Vascular Dementia

Written by Chloe Hamilton of Warm Embrace Elder Care

How is your vascular health? That’s probably not a question that you’re frequently asked, and yet the impact of your vascular health is enormous. Did you know that caring for your vascular health could prevent dementia?

Dementia is a broad term that is comprised of many sub-types of dementias, one of which is Alzheimer’s Disease.  Less well-known than Alzheimer’s is Vascular Dementia (VaD).  VaD is a disease of the small blood vessels of the brain.

If the large blood vessels in the brain become blocked, the patient suffers a recognizable stroke.  The small blood vessels in the brain are also crucial, though a blockage may not result in a visible stroke.  Instead, the patient may suffer a series of transient ischemic attacks (TIA), which are like “mini strokes”.  These strokes may go entirely unnoticed, especially if they occur at the front of the brain. Even an initial CT scan often does not show any evidence of a stroke within the first 24 hours—only an MRI can show the results of a stroke within minutes of it occurring.

These mini-strokes may be silent, but they are still causing irreparable damage to the brain, increasing the risk for dementia.  In a study conducted by the Neuropathology Group MRC, 78% of dementia cases showed evidence of small vessel disease.  Every minute in North America an overt stroke is occurring, and there are an estimated 10-20x more silent mini-strokes than there are overt strokes. Vascular Dementia tends to affect men more than women, though the disparity between men and women is closing in as increasing numbers of women are being affected by heart disease and stroke.

The risk factors for VaD are the same as the risk factors for heart disease and stroke, so by reducing or eliminating your heart disease risk factors, you may also be preventing Vascular Dementia.  The most prevalent risk factor for both VaD and stroke is hypertension—a silent disease that affects the majority of our aging population.  Hypertension initially appears unimportant, but it flourishes on unhealthy lifestyles that tend to include too much sugar, fat, salt, and not enough exercise.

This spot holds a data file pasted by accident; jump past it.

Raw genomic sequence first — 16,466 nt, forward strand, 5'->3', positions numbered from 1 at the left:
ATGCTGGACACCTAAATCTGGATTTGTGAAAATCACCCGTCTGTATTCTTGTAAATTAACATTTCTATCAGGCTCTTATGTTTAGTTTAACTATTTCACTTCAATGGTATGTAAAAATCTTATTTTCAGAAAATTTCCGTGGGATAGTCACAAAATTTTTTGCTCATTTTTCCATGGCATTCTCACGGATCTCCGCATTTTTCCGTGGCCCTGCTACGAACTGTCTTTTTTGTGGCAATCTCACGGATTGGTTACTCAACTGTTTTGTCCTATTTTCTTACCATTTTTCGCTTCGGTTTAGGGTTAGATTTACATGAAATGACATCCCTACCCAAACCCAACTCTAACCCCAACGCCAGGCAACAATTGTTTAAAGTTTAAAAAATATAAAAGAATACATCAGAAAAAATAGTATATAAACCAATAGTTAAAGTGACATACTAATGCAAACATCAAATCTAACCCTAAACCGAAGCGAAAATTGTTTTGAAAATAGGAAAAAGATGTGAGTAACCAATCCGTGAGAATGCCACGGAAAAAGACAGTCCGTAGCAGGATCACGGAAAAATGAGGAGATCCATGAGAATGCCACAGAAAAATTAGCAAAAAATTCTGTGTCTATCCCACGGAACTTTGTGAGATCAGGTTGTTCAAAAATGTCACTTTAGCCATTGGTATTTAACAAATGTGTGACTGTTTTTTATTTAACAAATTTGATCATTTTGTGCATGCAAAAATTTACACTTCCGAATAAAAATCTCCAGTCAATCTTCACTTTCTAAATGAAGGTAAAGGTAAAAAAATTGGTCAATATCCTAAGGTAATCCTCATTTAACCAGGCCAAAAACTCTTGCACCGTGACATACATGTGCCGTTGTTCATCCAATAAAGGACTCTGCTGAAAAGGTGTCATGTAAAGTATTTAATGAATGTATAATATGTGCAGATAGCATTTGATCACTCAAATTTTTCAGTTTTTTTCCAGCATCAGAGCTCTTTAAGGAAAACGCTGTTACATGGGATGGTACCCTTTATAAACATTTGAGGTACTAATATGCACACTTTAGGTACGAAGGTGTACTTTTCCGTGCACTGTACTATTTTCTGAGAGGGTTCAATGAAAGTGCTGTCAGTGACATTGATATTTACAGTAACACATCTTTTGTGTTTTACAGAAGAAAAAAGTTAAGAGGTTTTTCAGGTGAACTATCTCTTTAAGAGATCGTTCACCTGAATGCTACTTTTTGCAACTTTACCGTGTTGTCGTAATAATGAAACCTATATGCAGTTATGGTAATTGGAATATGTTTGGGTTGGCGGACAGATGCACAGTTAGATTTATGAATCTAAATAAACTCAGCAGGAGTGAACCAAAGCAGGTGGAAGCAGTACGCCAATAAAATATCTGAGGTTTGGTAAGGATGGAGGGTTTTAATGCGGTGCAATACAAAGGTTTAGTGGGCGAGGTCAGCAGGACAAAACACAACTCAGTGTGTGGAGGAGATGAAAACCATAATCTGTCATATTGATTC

Hypertension, paired with elevated cholesterol, diabetes, smoking, age, and history of stroke/TIA are all serious risk factors.  People do not have control over some risk factors, such as age—we only wish we could control that factor! Other risk factors can be eliminated entirely—such as smoking.  While hypertension and diabetes may not be entirely eliminated in all cases, they can be reduced and managed effectively. Increasing physical activity to 30 minutes of aerobic exercise three times weekly has a positive influence on the brain and can assist in countering other risk factors for both dementia and heart disease.

Since you personally are capable of controlling most of your risk factors, you have the power to prevent VaD.  How is your vascular health now?

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